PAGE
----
Earlier in the committee room Ms Ann Nolan, from the Department of Finance, said that the Minister was looking at legislation. That is great but this matter is so urgent that we must consider introducing emergency legislation so that none of the 13,000 people involved will be subject to abuse, higher surcharges, higher interest rates, etc. than they would have had to pay here.
The Minister of State will know that the Ulster Bank is in trouble and is looking at selling out here next year. That is only the beginning. Mr. Honohan said: "The need for legislation was broader than the Irish Nationwide problem. Securitised and judgment mortgagees are not regulated by the Central Bank or covered by any consumer code." Therefore, we need to get on with the business of regulating and protecting all homeowners. Those are my two requests and I look forward to hearing the Minister of State's answer.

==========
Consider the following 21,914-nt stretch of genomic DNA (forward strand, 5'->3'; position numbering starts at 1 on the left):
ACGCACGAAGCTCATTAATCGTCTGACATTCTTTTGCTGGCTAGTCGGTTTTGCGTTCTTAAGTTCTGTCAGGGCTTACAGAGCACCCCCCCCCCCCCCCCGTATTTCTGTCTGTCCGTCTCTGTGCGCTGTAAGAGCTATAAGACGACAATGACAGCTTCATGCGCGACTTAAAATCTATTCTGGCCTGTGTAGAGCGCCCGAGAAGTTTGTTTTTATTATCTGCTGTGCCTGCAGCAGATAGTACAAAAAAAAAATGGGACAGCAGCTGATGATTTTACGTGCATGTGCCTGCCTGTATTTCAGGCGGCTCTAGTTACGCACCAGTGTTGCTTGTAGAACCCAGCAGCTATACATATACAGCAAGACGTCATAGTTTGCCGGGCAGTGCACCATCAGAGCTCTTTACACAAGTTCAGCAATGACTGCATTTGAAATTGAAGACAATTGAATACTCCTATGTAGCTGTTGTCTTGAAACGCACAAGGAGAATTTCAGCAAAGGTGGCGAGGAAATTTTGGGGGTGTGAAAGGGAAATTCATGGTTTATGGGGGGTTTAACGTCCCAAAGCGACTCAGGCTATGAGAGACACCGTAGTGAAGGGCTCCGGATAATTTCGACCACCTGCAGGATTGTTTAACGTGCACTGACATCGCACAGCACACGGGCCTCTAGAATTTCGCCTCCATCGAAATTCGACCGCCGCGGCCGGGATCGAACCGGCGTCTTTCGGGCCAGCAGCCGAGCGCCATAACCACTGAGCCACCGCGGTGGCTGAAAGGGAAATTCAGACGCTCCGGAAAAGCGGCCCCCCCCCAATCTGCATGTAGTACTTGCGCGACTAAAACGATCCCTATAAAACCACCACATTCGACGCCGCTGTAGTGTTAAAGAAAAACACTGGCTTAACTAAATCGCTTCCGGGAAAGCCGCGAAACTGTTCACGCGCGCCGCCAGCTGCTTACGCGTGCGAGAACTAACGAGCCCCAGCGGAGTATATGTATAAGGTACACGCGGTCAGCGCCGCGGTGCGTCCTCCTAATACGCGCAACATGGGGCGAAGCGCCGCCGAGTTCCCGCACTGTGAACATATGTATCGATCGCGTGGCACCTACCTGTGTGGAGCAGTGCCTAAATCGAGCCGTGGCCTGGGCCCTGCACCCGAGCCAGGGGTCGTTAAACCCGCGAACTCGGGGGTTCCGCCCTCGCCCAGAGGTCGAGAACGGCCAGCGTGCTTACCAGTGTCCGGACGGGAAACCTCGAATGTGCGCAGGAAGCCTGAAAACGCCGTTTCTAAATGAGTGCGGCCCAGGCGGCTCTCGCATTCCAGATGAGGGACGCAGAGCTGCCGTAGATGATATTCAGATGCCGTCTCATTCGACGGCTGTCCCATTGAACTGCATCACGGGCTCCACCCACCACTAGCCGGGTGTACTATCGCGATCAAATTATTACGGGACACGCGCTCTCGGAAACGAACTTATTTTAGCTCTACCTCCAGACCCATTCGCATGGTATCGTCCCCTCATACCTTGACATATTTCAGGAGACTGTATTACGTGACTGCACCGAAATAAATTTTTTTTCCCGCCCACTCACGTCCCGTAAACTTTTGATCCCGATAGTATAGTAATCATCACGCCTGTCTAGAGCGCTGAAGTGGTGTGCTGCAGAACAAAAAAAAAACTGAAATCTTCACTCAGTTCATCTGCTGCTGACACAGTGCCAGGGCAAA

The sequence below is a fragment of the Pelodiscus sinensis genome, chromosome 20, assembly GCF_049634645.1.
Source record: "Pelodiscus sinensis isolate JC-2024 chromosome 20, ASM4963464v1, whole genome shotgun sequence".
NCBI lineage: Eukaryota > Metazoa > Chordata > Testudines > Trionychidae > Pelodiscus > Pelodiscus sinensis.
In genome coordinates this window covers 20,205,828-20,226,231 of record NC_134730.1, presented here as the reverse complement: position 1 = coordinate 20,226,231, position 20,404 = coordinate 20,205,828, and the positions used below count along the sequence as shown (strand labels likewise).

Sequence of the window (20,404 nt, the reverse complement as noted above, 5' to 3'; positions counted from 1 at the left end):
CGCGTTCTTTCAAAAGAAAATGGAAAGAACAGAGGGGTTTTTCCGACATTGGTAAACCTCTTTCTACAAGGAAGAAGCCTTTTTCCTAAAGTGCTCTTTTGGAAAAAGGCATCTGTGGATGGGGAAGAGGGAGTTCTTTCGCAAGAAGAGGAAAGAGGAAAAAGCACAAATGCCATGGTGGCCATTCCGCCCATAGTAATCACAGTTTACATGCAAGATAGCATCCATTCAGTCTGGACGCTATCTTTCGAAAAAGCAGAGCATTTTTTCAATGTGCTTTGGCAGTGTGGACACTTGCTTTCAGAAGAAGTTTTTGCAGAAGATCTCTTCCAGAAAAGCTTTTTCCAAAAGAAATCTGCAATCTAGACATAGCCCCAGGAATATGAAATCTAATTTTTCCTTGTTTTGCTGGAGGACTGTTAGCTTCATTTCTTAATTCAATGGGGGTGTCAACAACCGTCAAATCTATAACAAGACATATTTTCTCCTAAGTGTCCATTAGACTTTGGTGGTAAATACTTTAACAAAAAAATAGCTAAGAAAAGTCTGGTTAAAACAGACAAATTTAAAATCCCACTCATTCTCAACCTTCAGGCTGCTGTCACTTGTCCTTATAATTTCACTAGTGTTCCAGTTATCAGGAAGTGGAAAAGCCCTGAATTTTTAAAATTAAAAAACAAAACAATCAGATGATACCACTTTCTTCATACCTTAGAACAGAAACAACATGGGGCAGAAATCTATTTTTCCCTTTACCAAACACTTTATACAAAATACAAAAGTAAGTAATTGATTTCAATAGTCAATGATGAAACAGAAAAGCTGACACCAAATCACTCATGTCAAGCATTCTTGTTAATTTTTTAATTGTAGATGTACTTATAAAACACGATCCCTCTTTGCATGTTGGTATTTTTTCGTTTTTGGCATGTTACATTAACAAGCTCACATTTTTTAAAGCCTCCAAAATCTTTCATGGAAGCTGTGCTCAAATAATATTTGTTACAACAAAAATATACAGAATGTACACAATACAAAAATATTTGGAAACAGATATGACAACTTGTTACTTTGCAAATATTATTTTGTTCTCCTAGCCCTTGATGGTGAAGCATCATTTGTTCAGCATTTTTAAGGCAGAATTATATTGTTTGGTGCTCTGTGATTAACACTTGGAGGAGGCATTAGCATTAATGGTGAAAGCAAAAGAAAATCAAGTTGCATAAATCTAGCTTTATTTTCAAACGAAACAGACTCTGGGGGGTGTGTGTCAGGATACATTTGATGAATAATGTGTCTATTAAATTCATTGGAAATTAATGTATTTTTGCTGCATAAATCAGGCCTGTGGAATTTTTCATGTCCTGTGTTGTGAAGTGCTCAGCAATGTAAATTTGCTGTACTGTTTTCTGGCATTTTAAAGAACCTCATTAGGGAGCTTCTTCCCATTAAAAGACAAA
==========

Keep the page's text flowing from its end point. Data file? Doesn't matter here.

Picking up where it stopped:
I thank the Senator for raising what is a very important issue. I am aware that the liquidator and colleagues from the Department of Finance appeared before the Joint Committee on Finance, Public Expenditure and Reform today. It was a useful exercise. I saw some of the engagement. I am aware that the Senator asked one of the officials from the Department of Finance about the question of legislation. I will repeat what the Minister for Finance, Deputy Michael Noonan, said in the House last week, which was repeated to the Senator today by an official from the Department of Finance: that if successful bidders row back from the voluntary commitment obtained by the liquidator, the Minister, Deputy Noonan, will act quickly and decisively for the purposes of enshrining rights for people who find themselves in this situation. I repeat that in the House this evening as the Minister repeated it last week. As Ms Nolan told the Senator today, that is the firm position of the Government and we do not intend to change our position on that.